New disclosure directive will concentrate corporate minds

Joanne Hunt

New EU green reporting rules are coming into force, but are Irish boardrooms ready for them? Bringing increased scrutiny of their sustainability credentials, companies that aren’t doing enough for the planet or those greenwashing, could face being hung out to dry. The Corporate Sustainability Reporting Directive (CSRD) is part of a rapidly building tide of environmental and social governance (ESG) reporting measures. It introduces sustainability reporting standards, a requirement for audit assurance of reported information, and an extension of the regime to include large private companies and listed SMEs. Addressing gaps in the operation of the earlier Non-Financial Reporting Directive (NFRD), data reported under the new directive will enable investors, consumers and employees to assess and compare companies’ focus on sustainability. There are about 11,000 companies in Europe covered by the NFRD. The CSRD will bring about 50,000 companies into scope, says partner at Deloitte, Laura Wadding.

“There are three criteria, and a company needs to meet two of them - they need to have greater than 250 employees, or greater than €40m in turnover or greater than €20m in total assets - if you meet two of those criteria, you will be caught in scope.” The CSRD will have a significant impact in how companies think of their sustainability strategies, says Wadding. “What companies are being asked to disclose initially is the percentage of their turnover or the percentage of capital or the percentage of operational cost that is going on sustainable activity”, says Wadding.

Helpfully, the EU provides a taxonomy specifying what is considered an environmentally sustainable activity. They include things like climate change mitigation, the sustainable use and protection of water, the protection of biodiversity and the transition to the circular economy. A next step from an EU perspective will be the development of a social taxonomy where companies will be asked to capture how they are investing in social objectives too. Diversity and inclusion policies, their contribution to the community in which they do business, their links with education and their philanthropic activity, or lack of all these things, will all come under the microscope.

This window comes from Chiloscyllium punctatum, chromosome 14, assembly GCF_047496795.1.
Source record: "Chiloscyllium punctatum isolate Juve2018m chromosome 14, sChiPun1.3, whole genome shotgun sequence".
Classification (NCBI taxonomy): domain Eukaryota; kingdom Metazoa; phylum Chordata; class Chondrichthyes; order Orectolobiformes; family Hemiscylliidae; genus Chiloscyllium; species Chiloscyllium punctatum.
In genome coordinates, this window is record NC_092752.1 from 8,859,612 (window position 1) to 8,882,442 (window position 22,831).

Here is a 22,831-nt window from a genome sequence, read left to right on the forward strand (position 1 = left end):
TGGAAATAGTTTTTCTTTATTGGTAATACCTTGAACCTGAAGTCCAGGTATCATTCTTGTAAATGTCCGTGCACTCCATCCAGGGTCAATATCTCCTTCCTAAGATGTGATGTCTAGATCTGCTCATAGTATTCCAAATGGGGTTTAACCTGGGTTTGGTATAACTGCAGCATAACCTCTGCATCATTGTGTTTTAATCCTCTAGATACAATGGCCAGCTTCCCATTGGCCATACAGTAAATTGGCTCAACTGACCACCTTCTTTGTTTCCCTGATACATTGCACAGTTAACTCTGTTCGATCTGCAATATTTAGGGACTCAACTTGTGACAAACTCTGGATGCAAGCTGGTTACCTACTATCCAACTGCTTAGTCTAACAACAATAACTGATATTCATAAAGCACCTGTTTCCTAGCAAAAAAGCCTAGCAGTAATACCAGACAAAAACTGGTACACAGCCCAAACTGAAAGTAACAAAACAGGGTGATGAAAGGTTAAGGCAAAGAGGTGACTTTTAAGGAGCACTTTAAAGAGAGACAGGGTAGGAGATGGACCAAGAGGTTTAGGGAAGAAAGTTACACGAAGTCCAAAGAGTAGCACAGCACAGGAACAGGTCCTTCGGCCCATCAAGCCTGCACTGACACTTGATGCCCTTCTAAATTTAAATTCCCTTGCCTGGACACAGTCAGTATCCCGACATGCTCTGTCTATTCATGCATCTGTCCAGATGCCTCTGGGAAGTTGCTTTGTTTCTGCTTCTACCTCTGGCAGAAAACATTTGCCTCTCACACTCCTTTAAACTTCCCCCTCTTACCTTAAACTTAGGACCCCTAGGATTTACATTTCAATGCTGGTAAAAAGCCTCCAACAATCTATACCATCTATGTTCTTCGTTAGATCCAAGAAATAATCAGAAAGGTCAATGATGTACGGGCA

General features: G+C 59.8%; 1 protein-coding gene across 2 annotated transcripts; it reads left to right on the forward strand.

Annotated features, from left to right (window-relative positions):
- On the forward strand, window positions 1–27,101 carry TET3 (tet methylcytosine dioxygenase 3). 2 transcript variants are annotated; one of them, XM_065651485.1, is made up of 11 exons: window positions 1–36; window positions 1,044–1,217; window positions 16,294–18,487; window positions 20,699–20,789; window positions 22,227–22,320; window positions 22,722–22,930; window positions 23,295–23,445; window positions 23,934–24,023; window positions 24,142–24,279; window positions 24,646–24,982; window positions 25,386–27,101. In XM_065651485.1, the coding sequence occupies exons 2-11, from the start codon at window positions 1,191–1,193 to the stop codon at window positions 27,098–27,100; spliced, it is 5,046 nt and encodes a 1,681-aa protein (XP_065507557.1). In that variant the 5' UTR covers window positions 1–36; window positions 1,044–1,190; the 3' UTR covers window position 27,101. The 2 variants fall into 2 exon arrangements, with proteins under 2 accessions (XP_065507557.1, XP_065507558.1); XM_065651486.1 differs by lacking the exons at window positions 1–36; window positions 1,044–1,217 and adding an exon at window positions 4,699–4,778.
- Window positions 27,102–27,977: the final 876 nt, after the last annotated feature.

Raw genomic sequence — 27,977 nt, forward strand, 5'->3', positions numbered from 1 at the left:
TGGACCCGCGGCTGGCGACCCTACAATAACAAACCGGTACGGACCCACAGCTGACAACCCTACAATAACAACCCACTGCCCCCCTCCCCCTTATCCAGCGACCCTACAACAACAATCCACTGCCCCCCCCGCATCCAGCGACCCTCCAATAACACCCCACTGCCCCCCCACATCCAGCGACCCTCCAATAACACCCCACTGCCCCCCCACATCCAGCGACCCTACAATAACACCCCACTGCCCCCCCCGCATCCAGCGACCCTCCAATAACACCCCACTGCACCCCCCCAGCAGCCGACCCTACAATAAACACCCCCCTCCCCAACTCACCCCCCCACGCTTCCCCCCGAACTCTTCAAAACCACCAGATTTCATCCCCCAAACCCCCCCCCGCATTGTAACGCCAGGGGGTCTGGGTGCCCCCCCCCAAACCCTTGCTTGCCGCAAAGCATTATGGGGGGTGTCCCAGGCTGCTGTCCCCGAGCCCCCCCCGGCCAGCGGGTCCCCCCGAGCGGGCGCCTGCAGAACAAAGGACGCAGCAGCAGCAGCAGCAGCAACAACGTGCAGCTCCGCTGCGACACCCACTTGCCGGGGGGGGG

The requirement for an organisation to disclose its spend on sustainability in financial statements and to indicate how it is going to increase this spend is going to focus corporate minds. Knowing your own figures and being able to look at what competitors or comparable companies are spending on these things will allow for much more informed discussion on strategy. “It is going to allow for far more comparison and benchmarking between companies,” says Wadding. Any companies that have been greenwashing their activities or providing ambiguous data will really have nowhere to hide. The concept of double materiality means that companies will have to hold a mirror up to themselves, too. It is not just climate-related impacts on the company that must be reported but also the impacts of a company on climate or any other dimension of sustainability. There is ample evidence that the information that companies have been reporting to date is not sufficient, the EU says. Reports often omit information that investors and other stakeholders think is important. Reported information has been hard to compare from company to company too, and users of the information were unsure whether they could trust it. The new directive removes ambiguity making it much more difficult for companies to eschew their sustainability responsibilities. Governments, regulators, shareholders, investors, employees, consumers, lobby groups and the media will now have hard numbers from which to draw informed conclusions. “If two companies in the same sector are consistently reporting against the same data and one improves and the other disimproves, maybe it is going to shape the way stakeholders make decisions about those companies,” says Wadding.